When it comes to making money on the multi-billion-dollar college football industry, Kiese Laymon doesn’t consider himself guiltless.

Laymon, a writer and English professor at the University of Mississippi, notes the pretty good-sized chunk of change he received for writing about his home state, racism and college football for ESPN Magazine in fall 2015. So whether it’s the state’s largest public university, boosters, podcasters or cultural workers like himself, Laymon says it’s important to recognize all the “carnivorous ways we dig in” and benefit from student athletes who, as of now, cannot yet profit from their own labor.

Here are a few excerpts from our conversation with Laymon, a Jackson, Miss., native and award-wining author about supporting students and student workers during the coronavirus pandemic, a sputtering economy and moments of national and local racial reckoning.

Listen to the whole conversation, including a conversation with AL.com’s John Talty here.

And go ahead and subscribe on Apple Podcasts, Spotify, Acast or wherever else you get your podcasts to stay informed about the South this election season.

Kiese Laymon on teaching in a college town during a pandemic 

I’ll start with what makes me happy. One of my experiences is watching these young people organize and push back against things that they experience, even things their parents, great grandparents (experienced).When you watch young people try to change an institution and a town you can’t help but feel inspired. 

Kiese Laymon on pressures facing student athletes 

They’re carrying a heavy burden. I can’t speak for all of them, and I don’t want to do that. But the student workers — athletes — that I talked to feel that they have an obligation to play. These are kids who’ve been playing their whole lives — an obligation to play, but they also feel like there’s no obligation to protest. And it’s hard having these conversations with young people in a way. Because… it’s not my business if you don’t want to advocate for yourself to be paid.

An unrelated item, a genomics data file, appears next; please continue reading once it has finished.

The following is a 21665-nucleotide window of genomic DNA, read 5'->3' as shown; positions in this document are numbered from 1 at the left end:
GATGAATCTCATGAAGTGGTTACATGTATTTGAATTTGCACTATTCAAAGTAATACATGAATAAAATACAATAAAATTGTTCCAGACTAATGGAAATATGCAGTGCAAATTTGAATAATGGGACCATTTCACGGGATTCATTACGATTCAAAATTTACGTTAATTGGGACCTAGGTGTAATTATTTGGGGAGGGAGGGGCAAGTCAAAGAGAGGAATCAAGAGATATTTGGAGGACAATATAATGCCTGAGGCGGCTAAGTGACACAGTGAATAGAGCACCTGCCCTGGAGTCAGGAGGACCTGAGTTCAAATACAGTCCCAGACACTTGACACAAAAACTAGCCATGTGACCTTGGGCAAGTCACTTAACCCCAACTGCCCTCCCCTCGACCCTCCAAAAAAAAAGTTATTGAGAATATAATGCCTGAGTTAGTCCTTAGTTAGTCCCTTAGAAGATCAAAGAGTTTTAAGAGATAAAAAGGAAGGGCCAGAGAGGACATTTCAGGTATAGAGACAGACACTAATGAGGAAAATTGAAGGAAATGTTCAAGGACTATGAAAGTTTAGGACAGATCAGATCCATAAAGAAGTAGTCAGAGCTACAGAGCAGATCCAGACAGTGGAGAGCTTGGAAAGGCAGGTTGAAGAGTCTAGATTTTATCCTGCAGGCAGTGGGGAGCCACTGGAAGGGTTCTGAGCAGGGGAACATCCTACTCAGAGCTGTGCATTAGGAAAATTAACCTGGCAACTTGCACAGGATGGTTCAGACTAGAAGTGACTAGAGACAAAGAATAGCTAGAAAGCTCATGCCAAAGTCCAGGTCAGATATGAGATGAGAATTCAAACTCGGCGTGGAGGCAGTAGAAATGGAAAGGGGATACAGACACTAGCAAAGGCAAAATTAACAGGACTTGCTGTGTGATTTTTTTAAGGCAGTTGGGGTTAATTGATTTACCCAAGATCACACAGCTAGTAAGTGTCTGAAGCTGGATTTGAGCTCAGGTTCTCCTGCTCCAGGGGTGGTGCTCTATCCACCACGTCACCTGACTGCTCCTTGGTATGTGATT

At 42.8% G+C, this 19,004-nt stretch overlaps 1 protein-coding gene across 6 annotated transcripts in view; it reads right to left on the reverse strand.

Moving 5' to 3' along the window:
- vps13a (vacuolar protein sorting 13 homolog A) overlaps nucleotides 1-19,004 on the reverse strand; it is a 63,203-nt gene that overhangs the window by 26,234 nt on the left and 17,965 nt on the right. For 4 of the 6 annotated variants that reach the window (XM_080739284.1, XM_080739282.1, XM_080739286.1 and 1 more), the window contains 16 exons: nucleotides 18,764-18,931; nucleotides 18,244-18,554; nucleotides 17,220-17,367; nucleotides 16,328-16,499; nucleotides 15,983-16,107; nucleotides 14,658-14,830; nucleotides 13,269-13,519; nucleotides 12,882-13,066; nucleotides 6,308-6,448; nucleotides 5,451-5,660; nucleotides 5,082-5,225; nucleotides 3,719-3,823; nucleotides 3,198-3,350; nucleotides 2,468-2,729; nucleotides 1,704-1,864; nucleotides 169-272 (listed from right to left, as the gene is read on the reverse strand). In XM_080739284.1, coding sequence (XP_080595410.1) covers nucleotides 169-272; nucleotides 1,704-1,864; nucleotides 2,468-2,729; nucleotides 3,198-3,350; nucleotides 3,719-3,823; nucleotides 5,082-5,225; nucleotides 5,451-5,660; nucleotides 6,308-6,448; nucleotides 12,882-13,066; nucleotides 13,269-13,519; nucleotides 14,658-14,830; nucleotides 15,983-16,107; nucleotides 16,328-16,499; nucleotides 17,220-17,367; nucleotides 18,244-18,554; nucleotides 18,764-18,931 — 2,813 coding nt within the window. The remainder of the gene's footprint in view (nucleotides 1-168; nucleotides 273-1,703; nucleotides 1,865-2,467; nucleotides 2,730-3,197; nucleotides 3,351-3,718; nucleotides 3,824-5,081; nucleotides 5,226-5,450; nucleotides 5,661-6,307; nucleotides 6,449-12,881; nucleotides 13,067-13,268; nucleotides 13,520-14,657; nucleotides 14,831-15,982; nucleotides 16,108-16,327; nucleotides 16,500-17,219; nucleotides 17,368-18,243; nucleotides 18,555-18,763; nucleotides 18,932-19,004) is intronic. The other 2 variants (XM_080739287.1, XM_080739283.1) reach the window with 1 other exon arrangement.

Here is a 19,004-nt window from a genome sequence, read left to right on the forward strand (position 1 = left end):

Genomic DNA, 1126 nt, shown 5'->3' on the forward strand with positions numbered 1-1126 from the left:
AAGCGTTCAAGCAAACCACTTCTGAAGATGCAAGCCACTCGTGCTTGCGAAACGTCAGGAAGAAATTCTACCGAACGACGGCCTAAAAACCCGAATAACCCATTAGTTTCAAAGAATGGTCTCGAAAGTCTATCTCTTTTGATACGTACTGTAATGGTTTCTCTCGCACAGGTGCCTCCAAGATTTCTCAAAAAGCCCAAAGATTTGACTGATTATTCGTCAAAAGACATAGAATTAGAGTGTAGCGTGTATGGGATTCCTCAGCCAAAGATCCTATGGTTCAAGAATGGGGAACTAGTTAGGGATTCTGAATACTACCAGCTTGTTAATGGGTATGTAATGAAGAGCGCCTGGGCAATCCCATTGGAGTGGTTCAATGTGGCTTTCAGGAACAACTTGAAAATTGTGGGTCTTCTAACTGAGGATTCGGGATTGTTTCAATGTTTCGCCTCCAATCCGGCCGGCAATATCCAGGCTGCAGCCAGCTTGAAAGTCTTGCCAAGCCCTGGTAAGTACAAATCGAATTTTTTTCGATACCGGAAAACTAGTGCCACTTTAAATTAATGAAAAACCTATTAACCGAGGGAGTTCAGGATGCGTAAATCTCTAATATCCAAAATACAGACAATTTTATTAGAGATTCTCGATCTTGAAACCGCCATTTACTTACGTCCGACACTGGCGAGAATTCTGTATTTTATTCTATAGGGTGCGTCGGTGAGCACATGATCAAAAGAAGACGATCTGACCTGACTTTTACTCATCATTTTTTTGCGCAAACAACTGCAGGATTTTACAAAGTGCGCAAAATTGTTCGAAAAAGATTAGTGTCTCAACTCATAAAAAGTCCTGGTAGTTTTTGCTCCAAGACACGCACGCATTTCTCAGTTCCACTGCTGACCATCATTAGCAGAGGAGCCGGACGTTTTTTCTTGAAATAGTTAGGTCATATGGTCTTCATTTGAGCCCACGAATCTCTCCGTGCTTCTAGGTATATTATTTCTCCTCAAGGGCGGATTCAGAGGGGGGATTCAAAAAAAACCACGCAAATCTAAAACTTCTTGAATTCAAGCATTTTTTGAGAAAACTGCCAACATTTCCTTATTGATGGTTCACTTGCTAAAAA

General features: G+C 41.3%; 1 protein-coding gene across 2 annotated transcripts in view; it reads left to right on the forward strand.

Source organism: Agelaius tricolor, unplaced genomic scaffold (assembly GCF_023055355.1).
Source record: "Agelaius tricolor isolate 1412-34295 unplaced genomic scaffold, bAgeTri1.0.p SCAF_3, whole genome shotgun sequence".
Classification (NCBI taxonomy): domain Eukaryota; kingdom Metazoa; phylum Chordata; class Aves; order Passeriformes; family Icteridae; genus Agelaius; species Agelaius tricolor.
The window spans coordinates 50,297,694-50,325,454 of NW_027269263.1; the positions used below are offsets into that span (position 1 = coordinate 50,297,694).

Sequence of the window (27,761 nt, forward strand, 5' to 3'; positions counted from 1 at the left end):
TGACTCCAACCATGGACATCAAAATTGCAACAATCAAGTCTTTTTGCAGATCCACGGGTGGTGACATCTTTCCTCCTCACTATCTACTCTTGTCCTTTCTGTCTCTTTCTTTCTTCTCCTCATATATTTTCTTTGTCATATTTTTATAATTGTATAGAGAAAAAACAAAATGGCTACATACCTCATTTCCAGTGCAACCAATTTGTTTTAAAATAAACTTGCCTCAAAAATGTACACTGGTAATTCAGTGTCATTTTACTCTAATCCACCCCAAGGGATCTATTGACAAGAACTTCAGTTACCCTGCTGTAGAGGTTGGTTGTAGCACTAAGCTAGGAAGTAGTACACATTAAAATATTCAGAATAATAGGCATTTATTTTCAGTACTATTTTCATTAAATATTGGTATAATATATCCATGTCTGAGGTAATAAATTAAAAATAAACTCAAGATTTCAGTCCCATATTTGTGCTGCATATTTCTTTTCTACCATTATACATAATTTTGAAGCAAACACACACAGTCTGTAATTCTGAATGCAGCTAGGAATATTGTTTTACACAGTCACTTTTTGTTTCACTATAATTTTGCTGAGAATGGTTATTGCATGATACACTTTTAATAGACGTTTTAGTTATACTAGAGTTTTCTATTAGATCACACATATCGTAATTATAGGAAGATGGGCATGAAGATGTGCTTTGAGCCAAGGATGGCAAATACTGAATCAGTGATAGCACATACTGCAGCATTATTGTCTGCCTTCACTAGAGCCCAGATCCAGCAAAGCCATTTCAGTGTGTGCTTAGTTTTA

Flipside, there are some members of Ole Miss’ football team, who are extremely valued, who are not just talking about protesting racial violence and protesting to get the Confederate monument down, but who really just are really on the verge of protesting to be paid fair compensation. And so I’m not saying everybody is aware, and everybody wants that, but I know some players on their team definitely want that. 

Kiese Laymon on the Mississippi State college football player who refused to play unless Mississippi changed its racist state flag 

That’s the thing about living in Mississippi — we believe in a lot of myths. I will say that brother (Kylin Hill) inspired me, pushed me not just in my writing but in terms of cowardice, to confront cowardice because I think it was really hard to do what he did. We have to understand that this system that upheld that Confederate flag within the Mississippi flag couldn’t be broken by one person. We don’t need that. 

The SEC saying they were going to take their money out of Mississippi, the NCAA essentially saying they were going to take their money out of Mississippi and the student protests led by organized groups and individuals, like the young brother from Mississippi State are what made this happen. 

There was already all these other organized movements against the flag, that behind the scenes were working to get all these other entities to strip power and money from the state. And I’m saying that brother is a part of a larger movement. And I just don’t think we do him a justice when we try to make him seem like a singular figure. I think what’s dope about him is he was part of a larger movement.

To hear from AL.com’s John Talty about how SEC schools are handling the Covid-19 pandemic, more on the role of Mississippi players in changing the state flag and more, listen to the full episode here.